THE DUTY OF UNIONISTS.
[TO THE EDITOR OF THE " SPECTATOR."]
SIR,—You are good enough in the Spectator of March 5th to invite an answer to the question why Protectionist Unionists should support the Government, or why the Government should support Protectionist Unionist candidates. I do not think that one needs to look further than such a debate RS that upon the Navy Estimates to find an answer to that question. Any alternative Government in this country must be dependent upon the support of that "lost hundred" of the Radical party who are prepared to risk the command of the seas, and who are opposed to all Imperial aspirations. When the official Opposition is found in active opposition to that section of their party, it will be time enough to invite Free. trade Unionists actively to oppose Unionists who favour a 2s. duty upon corn or a 10 per cent, duty upon manufactured imports. The cleavage of opinion between, say, Mr. Gerald Balfour and Lord Morpeth may be serious, but it is trifling as compared with the cleavage of opinion between Mr. Gerald Balfour and Mr. John Burns. I know that the answer to this may be that the fiscal question is the acute problem of the hour. But there is no greater fallacy than to suppose that a great party may be broken up for the time being over a particular question without prejudice to its general principles and policy. The dissolution of party allegiance generally has lasting consequences. The late Mr. W. S. Caine applied the word " stalwarts " to himself and other Liberal Unionists who stood firm as a rock when Sir George Trevelyan and others began to wobble. But Mr. Caine quarrelled with his party over publicans' compensation, and a year or two later he voted for the Home-rule Bill. For fourteen years down to 1900 Mr. T. W. Russell cordially supported the Unionist party on every important question. In 1900 he quarrelled with them over the single question of compulsory land purchase, and he has quarrelled with them on every im- por taut question which has arisen since. I believe that the great body of Unionists regard their party as too valuable an Imperial asset to suffer it to be broken up by differences upon a question which, however important, never yet made or unmade a nation.—I am, Sir, St.C.,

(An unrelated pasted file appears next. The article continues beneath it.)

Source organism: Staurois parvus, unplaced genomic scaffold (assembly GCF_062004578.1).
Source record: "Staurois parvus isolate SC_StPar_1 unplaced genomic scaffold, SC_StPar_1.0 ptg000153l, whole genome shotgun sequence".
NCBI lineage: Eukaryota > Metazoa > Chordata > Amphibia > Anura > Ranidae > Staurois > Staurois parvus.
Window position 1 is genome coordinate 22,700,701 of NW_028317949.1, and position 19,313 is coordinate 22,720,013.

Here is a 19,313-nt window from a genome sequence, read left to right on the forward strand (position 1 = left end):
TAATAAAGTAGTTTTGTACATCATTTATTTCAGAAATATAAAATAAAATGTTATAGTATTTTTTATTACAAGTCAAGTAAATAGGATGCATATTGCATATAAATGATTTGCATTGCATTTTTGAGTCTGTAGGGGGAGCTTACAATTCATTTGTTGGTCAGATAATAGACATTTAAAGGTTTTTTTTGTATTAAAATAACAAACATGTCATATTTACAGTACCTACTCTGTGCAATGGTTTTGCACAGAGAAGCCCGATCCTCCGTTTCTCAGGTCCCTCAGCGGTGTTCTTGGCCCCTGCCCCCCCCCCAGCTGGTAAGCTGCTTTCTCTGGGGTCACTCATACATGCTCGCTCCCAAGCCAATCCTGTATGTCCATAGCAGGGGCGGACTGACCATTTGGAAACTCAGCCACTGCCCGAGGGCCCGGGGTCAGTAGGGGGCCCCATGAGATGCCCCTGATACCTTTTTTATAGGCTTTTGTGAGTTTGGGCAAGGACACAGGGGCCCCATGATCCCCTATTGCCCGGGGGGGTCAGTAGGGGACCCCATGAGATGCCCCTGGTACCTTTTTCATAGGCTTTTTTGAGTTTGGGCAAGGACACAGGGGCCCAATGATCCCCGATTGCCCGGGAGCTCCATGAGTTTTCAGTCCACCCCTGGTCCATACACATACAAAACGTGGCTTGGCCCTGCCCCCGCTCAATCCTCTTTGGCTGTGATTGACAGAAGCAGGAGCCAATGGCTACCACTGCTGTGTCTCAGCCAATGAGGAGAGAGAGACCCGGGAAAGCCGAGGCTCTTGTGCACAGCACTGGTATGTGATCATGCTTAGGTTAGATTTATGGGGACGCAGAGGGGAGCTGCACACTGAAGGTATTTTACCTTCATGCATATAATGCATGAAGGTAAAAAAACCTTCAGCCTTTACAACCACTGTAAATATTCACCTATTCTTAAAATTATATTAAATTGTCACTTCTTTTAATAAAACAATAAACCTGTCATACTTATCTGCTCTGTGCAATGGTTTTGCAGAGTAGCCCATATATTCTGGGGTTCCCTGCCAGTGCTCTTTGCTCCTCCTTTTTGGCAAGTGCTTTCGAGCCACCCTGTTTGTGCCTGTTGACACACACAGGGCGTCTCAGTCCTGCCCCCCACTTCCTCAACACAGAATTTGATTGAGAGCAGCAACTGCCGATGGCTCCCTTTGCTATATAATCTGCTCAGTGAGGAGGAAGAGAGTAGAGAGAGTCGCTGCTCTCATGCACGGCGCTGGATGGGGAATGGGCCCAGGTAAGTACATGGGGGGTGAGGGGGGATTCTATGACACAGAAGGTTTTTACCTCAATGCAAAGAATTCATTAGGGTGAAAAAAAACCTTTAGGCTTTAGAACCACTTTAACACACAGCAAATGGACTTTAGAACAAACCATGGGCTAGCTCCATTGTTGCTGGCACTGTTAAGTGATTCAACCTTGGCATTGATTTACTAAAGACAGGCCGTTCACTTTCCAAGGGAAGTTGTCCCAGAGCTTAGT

[Our correspondent evidently does not realise the import- ance which Free-trade Imperialists attach to the question at issue. If the Empire is to be great, its heart—i.e., these islands—must be kept sound and strong. But in the opinion of Free-traders we must infallibly die at the heart if we adopt Protection. The Protectionist, though he may have the word " Empire " always on his lips, is a far greater danger to the Empire than the man who is somewhat niggardly in his views as to naval expense. There is not the least reason to fear that a Free-trade Ministry would neglect the Navy, though we admit that all Governments require watching in this respect. The present Government call themselves Imperialists, but the War Commissioners have told us how they interpreted that term as regards military preparations.—En. Spectator.]